Coroner: Furr almost immediately fell unconscious after injuries

Published 12:00 am Saturday, January 14, 2017

By Amanda Raymond

SALISBURY – J.D. Furr would have almost immediately or within a few minutes fell unconscious from the injuries sustained in an attack that happened in November of 2013, a coroner who performed Furr’s autopsy said on Thursday during the trial of Jeff Steen.

Steen is accused of beating Furr, his grandfather, to death with a gardening tool and attempting to kill his mother, Sandra Steen.

During the trial on Friday, Dr. Samuel Simmons was questioned by Brandy Cook, district attorney, and Darrin Jordan, Steen’s attorney.

Simmons now works for a pathology field team for a pharmaceutical company, but during the time of the incident he worked for the Chief Medical Examiner’s Office.

Cook showed the jury about 15 photographs of Furr’s body from the autopsy report and Simmons described each photograph. He pointed out the many lacerations and abrasions around the head, skull fractures and a spine fracture. Furr’s ribs were fractured and the fractures may have caused a laceration on his right lung.

Simmons said the internal chest injuries probably occurred when Furr fell to the ground.

No tissue was found under Furr’s fingernails, just dust and debris. There was also blood on both of his hands.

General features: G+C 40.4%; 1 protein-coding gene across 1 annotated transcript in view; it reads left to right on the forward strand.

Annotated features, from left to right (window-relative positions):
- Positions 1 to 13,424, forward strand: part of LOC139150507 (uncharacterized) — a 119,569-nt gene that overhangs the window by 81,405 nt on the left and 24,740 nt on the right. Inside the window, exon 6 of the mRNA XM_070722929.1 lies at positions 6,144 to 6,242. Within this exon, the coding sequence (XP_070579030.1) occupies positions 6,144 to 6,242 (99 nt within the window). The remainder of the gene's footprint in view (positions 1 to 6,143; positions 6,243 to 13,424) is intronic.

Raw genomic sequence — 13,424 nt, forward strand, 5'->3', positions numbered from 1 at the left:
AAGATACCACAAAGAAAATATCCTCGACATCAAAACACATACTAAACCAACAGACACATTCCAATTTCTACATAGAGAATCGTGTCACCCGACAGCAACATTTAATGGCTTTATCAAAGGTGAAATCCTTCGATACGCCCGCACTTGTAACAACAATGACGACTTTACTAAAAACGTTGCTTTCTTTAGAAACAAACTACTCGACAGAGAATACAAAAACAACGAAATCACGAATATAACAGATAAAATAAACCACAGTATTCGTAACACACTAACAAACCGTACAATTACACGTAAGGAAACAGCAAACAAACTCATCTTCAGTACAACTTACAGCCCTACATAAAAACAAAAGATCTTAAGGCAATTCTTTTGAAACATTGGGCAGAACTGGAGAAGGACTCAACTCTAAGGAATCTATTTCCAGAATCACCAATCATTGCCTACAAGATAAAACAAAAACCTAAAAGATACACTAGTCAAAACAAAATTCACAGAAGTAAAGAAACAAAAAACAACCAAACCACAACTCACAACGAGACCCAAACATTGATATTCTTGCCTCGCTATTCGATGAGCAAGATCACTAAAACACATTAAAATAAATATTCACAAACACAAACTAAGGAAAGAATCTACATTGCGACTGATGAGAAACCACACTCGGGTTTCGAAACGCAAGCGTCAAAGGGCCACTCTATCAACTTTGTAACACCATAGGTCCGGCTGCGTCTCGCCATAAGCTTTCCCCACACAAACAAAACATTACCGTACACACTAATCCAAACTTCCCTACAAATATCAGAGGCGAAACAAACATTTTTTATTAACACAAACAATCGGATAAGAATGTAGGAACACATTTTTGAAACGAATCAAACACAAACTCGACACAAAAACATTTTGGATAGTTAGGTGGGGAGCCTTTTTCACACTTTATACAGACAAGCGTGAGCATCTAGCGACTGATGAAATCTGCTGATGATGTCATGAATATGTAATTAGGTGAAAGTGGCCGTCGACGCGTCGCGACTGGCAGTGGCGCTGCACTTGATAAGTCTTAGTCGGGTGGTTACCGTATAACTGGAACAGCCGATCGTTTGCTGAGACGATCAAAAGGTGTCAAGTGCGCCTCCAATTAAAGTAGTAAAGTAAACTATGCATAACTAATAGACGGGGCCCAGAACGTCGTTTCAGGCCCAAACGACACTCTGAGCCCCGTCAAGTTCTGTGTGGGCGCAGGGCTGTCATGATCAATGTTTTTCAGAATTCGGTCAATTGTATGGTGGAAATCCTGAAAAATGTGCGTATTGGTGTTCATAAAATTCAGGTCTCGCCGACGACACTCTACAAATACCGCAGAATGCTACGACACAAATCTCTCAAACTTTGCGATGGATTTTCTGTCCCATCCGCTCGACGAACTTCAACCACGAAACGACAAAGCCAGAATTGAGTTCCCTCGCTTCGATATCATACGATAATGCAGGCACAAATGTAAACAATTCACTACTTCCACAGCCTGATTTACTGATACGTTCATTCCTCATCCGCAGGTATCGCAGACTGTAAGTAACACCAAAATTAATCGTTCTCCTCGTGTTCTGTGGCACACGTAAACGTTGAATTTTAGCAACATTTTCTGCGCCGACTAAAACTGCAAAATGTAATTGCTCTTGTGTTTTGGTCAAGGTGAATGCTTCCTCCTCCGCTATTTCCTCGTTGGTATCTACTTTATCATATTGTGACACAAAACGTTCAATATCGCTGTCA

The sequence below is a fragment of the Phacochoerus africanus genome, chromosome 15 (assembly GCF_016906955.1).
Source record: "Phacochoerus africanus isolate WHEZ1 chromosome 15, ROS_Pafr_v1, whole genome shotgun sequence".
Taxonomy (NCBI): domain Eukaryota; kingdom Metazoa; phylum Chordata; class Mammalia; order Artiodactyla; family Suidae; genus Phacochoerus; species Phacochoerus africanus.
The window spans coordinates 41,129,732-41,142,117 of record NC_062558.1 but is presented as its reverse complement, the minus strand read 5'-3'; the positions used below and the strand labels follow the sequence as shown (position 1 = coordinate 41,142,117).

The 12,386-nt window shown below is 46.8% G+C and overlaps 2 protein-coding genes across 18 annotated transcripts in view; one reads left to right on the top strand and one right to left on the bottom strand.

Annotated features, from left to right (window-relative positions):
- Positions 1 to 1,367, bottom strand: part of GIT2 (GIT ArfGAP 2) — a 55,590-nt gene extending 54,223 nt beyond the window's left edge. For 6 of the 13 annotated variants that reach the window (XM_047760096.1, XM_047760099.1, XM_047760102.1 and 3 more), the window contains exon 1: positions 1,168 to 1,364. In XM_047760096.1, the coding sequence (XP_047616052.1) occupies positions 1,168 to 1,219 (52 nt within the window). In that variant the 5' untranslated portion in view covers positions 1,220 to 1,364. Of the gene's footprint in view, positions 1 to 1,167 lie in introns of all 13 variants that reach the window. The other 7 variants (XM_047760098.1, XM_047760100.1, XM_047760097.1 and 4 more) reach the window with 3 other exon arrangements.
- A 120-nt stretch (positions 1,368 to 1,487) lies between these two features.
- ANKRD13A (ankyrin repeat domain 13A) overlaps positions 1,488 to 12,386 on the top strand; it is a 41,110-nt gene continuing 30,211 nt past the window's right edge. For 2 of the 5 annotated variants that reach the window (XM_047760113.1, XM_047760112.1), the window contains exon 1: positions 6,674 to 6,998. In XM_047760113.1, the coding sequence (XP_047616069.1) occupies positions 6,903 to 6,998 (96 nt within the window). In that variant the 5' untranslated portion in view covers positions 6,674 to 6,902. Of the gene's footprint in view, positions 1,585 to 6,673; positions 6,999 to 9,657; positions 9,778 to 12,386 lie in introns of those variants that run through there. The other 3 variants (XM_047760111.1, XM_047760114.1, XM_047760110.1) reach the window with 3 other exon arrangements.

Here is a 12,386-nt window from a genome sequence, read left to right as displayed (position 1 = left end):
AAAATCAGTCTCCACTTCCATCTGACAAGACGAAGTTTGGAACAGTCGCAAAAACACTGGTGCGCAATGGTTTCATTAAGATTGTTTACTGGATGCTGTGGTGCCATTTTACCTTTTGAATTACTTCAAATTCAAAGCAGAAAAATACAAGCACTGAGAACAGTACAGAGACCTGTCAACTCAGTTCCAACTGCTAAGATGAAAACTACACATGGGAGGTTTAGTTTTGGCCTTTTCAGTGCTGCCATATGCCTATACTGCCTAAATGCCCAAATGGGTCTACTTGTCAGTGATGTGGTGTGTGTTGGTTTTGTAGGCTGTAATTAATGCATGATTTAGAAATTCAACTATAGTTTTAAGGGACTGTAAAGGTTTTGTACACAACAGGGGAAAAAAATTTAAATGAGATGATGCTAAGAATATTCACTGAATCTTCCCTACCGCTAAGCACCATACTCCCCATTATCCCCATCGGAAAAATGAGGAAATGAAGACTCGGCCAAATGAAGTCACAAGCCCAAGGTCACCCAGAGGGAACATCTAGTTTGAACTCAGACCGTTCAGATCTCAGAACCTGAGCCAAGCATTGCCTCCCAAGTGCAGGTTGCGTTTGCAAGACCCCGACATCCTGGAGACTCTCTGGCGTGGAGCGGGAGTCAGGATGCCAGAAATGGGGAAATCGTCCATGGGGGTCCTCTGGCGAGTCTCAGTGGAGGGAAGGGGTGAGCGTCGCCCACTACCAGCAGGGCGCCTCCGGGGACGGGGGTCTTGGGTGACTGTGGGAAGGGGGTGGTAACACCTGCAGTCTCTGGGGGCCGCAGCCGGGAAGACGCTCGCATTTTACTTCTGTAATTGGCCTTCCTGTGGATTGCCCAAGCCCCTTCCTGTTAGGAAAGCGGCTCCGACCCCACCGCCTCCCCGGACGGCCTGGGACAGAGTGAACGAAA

A thumbnail was pulled off and a pinky nail was partially pulled off, and while Simmons said those injuries were “nonspecific,” he said they could be defensive wounds.

The injuries Furr suffered were made from a blunt object because the cuts were jagged and not consistent with a cut made by a sharp blade or razor edge, Simmons said.

Brandy Cook asked Simmons if the potato hoe found next to Furr could have caused his injuries. Simmons said there were multiple instruments that could have caused the injuries and the potato hoe was one of them.

Simmons said he ruled that the cause of death was blunt force to the head and neck and that all of the injuries appeared to have occurred at around the same time.

Though some of the blows looked like they came from certain directions, Simmons said there was no way to be sure which direction they all came from.

The injuries would have immediately rendered Furr unconscious, Simmons said, or they would have within a few minutes. He said any one of the injuries would have been painful and that pain would have been felt if Furr was conscious enough to perceive pain.

Simmons said he did not know which injuries occurred first. Darrin Jordan said the injuries to the head could have knocked him out almost immediately, and Simmons said that was possible.

Jordan brought up Furr’s heart condition and Simmons said he did find that Furr’s heart was enlarged during the autopsy.

Jordan asked if the heart condition could lessen the amount of time it took for Furr to pass out or die.

“It’s possible, yes,” Simmons said.

Contact reporter Amanda Raymond at 704-797-4222.